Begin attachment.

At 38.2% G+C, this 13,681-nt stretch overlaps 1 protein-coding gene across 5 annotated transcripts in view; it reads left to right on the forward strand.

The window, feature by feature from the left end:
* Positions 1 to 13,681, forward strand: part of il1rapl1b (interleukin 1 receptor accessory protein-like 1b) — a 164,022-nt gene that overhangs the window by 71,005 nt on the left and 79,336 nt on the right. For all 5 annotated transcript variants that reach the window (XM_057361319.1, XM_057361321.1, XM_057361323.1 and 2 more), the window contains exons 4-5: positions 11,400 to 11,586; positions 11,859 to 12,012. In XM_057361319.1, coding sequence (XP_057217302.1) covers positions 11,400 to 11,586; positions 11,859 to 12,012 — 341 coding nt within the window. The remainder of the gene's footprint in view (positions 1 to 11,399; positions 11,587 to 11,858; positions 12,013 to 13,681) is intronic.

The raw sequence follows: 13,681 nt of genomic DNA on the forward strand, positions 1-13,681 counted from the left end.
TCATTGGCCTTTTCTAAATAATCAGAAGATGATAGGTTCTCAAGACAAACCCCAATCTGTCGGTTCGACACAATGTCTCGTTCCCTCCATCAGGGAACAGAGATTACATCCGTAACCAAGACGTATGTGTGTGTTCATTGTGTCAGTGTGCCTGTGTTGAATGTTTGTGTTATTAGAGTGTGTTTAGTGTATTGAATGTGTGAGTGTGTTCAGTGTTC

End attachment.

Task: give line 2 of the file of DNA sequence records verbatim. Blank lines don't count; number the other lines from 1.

The window, feature by feature from the left end: